^Exactly. "Impulse engine" is simply a fancy name for "rocket." There was at least one episode where Kirk actually referred to them as rockets. But as I said, the more massive a ship gets, the less effective rockets are at accelerating it, because of inertia. A ship the size of the Enterprise
-D would take forever to get up to speed or to turn onto a new heading. So once ships got that big, it became necessary to supplement
the impulse engines -- i.e. the fusion rockets -- with a mass reduction field, so that the ship would become effectively light enough that the engines could accelerate it more easily.
Granted, there's no reason they couldn't use warp engines for sublight propulsion. In fact, the real-life theoretical warp equation developed by Miguel Alcubierre, and refined by other theorists since, might actually be more feasible to use at sublight than faster than light, due to the enormous practical difficulties with the latter. But you'd still need some kind of secondary propulsion system based on conventional thrust. An Alcubierre-type warp field could only take you in a preferred direction if you had already thrust your ship in that direction before you engaged it. So it stands to reason that impulse drive might have advantages for sublight propulsion that warp drive wouldn't. You could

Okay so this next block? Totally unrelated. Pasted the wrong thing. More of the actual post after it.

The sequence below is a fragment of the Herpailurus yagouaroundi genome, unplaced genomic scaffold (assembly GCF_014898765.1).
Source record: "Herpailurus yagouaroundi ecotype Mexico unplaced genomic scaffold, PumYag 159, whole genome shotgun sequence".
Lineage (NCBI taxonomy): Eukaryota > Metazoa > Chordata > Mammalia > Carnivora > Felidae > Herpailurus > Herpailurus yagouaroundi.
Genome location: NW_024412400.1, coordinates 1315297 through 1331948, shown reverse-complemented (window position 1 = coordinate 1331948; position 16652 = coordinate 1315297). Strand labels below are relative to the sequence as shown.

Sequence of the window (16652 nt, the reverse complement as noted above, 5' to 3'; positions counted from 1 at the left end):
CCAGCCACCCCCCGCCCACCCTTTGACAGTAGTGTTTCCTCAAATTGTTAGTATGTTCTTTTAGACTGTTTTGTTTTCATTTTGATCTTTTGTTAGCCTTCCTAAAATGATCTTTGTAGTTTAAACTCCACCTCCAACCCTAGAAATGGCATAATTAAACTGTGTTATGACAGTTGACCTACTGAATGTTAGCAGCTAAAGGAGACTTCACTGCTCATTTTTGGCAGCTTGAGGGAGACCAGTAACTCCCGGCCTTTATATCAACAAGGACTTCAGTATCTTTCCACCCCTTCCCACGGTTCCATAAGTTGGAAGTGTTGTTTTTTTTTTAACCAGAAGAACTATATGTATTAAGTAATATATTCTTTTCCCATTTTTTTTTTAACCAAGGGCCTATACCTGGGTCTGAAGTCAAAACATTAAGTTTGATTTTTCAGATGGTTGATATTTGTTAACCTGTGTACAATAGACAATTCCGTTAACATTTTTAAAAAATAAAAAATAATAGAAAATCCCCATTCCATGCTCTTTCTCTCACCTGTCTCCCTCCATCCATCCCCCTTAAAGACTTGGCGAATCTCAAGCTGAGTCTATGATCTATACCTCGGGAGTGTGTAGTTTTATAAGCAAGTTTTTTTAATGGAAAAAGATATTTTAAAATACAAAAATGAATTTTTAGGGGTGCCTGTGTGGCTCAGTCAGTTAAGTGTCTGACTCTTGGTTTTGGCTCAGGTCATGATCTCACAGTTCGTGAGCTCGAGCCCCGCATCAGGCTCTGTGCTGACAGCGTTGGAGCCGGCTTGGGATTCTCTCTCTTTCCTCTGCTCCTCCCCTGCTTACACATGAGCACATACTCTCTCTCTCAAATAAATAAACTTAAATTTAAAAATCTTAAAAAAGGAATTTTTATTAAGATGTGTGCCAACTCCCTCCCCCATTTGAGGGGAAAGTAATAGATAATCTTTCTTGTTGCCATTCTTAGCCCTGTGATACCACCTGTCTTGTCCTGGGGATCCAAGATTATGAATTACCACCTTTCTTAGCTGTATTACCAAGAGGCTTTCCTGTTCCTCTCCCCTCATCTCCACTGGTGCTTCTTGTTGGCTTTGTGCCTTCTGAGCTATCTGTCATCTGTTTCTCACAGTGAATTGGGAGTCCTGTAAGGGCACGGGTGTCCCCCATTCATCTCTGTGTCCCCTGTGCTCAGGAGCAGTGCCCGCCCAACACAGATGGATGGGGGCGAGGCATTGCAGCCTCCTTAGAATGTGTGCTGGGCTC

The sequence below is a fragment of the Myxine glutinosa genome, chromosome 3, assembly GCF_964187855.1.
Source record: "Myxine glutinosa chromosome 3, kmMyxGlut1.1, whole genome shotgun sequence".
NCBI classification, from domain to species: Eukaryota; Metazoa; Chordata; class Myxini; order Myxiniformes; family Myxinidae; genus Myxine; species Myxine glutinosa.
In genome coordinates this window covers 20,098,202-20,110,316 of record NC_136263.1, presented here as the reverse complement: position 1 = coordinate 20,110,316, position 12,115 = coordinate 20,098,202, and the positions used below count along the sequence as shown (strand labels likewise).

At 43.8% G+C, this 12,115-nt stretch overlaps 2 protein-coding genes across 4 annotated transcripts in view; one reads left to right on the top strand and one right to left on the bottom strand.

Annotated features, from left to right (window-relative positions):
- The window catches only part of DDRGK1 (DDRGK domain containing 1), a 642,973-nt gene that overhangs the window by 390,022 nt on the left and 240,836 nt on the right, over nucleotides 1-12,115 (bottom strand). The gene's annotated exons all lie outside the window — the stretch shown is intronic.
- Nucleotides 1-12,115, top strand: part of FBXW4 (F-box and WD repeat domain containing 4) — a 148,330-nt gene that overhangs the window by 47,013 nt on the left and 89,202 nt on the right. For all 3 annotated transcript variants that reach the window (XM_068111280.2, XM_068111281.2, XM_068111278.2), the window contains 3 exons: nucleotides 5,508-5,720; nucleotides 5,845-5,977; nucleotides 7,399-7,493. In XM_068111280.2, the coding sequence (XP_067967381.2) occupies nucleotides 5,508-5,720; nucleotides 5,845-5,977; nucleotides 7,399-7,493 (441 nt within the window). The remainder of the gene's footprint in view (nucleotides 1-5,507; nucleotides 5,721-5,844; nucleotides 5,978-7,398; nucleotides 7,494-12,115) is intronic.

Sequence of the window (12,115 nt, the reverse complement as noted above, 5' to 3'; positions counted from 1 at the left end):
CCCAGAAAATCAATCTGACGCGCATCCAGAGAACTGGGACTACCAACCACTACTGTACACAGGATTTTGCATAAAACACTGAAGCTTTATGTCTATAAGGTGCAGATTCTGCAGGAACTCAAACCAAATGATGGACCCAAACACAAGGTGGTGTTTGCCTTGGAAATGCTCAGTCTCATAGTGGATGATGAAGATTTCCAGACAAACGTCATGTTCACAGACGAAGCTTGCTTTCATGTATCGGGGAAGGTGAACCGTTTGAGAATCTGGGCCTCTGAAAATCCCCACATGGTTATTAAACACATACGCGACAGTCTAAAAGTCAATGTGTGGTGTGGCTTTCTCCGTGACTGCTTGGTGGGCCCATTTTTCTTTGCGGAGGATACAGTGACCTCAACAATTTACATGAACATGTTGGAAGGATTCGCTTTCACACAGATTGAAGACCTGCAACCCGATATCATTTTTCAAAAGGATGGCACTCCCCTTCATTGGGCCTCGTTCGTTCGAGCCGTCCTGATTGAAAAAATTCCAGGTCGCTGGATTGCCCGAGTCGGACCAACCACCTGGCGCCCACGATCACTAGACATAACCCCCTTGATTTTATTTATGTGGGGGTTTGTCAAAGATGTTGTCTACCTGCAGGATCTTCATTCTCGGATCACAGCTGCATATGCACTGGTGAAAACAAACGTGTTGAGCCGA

use warp drive to maneuver at impulse, but it's not the best thing for that particular job.